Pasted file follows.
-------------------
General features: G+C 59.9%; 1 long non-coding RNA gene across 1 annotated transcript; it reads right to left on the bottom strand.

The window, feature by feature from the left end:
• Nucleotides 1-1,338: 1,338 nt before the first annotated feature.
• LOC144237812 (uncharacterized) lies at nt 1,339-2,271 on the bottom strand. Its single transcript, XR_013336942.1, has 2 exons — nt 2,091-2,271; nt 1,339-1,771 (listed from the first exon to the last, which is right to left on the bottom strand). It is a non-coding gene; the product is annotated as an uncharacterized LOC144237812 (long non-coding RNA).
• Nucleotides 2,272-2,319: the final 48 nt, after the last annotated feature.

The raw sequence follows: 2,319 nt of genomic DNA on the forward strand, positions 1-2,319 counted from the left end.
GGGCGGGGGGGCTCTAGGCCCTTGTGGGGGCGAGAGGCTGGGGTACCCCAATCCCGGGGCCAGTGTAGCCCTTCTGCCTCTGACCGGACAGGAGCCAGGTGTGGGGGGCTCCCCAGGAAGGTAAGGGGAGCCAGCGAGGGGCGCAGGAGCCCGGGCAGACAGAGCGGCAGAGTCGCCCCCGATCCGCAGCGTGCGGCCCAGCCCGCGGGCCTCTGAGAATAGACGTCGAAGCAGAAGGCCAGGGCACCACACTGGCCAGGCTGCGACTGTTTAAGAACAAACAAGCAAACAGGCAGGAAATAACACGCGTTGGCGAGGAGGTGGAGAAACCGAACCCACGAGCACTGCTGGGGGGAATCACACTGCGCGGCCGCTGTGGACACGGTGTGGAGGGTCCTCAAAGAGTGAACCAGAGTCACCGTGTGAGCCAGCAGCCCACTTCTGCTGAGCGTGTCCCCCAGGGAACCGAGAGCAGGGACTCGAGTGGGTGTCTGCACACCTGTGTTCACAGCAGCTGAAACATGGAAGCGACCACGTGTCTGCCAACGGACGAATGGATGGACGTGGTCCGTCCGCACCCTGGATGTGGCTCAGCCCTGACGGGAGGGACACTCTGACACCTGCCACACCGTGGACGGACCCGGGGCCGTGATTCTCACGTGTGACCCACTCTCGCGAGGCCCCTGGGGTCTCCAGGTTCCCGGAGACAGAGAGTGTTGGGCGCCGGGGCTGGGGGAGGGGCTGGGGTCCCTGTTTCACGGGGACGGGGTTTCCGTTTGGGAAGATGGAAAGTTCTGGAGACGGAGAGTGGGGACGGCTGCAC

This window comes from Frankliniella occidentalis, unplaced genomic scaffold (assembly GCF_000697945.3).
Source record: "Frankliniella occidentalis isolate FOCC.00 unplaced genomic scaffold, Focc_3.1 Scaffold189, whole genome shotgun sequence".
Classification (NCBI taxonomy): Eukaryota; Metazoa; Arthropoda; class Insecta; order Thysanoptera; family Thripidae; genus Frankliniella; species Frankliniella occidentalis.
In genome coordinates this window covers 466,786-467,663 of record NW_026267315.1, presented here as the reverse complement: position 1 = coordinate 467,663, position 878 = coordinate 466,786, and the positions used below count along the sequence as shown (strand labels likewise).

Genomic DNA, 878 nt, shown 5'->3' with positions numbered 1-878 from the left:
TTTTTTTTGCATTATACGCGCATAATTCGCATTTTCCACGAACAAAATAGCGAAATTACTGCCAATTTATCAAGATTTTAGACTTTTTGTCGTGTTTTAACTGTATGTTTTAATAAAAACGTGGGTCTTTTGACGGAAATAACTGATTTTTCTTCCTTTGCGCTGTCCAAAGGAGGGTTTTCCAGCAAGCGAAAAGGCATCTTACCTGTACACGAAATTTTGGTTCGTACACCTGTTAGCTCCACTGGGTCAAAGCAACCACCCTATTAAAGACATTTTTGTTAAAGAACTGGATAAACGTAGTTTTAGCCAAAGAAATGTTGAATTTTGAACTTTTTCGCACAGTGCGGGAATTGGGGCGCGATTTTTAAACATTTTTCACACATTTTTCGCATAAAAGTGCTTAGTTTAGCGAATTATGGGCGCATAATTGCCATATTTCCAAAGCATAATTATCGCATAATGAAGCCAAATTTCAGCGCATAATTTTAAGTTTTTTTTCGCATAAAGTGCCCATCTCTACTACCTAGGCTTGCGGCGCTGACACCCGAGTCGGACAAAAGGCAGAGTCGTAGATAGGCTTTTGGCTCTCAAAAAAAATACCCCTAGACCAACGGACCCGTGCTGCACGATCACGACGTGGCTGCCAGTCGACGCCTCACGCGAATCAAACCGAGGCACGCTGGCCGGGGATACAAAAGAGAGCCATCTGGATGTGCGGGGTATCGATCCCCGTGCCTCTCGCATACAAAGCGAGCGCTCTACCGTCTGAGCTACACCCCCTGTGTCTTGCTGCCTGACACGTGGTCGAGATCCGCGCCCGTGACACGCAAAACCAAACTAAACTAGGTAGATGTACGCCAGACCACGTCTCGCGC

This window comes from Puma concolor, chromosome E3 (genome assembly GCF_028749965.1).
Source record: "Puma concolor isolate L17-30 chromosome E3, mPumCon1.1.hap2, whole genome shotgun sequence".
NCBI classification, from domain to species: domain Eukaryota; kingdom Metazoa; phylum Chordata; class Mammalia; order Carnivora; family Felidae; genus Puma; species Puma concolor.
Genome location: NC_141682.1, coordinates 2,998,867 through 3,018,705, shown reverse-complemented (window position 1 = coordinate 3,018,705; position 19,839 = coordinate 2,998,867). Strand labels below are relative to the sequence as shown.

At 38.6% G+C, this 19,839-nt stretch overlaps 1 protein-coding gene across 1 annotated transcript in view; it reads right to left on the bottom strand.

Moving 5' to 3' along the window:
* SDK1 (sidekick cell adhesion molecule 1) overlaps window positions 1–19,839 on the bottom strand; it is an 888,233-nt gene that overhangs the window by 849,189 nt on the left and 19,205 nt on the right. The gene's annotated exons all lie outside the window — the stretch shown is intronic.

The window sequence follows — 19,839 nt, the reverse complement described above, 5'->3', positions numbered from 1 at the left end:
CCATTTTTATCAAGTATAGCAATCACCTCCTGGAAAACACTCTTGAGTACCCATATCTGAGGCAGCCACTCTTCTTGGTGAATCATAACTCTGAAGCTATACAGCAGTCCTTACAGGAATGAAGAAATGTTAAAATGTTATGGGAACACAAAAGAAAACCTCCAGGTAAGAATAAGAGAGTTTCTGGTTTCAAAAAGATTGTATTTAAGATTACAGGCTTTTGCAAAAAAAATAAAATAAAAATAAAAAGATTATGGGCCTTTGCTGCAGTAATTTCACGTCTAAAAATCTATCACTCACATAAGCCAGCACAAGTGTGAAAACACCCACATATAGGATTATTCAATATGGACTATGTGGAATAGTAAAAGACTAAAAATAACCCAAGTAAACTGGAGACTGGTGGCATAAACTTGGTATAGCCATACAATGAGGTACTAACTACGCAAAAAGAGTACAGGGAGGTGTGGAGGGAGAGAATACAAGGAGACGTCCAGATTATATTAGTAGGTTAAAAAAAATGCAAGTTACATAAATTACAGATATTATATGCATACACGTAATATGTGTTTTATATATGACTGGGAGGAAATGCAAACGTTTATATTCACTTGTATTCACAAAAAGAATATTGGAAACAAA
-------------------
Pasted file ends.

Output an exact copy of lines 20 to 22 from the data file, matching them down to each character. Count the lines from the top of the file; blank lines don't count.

* SDK1 (sidekick cell adhesion molecule 1) overlaps window positions 1–19,839 on the bottom strand; it is an 888,233-nt gene that overhangs the window by 849,189 nt on the left and 19,205 nt on the right. The gene's annotated exons all lie outside the window — the stretch shown is intronic.

The window sequence follows — 19,839 nt, the reverse complement described above, 5'->3', positions numbered from 1 at the left end:
CCATTTTTATCAAGTATAGCAATCACCTCCTGGAAAACACTCTTGAGTACCCATATCTGAGGCAGCCACTCTTCTTGGTGAATCATAACTCTGAAGCTATACAGCAGTCCTTACAGGAATGAAGAAATGTTAAAATGTTATGGGAACACAAAAGAAAACCTCCAGGTAAGAATAAGAGAGTTTCTGGTTTCAAAAAGATTGTATTTAAGATTACAGGCTTTTGCAAAAAAAATAAAATAAAAATAAAAAGATTATGGGCCTTTGCTGCAGTAATTTCACGTCTAAAAATCTATCACTCACATAAGCCAGCACAAGTGTGAAAACACCCACATATAGGATTATTCAATATGGACTATGTGGAATAGTAAAAGACTAAAAATAACCCAAGTAAACTGGAGACTGGTGGCATAAACTTGGTATAGCCATACAATGAGGTACTAACTACGCAAAAAGAGTACAGGGAGGTGTGGAGGGAGAGAATACAAGGAGACGTCCAGATTATATTAGTAGGTTAAAAAAAATGCAAGTTACATAAATTACAGATATTATATGCATACACGTAATATGTGTTTTATATATGACTGGGAGGAAATGCAAACGTTTATATTCACTTGTATTCACAAAAAGAATATTGGAAACAAA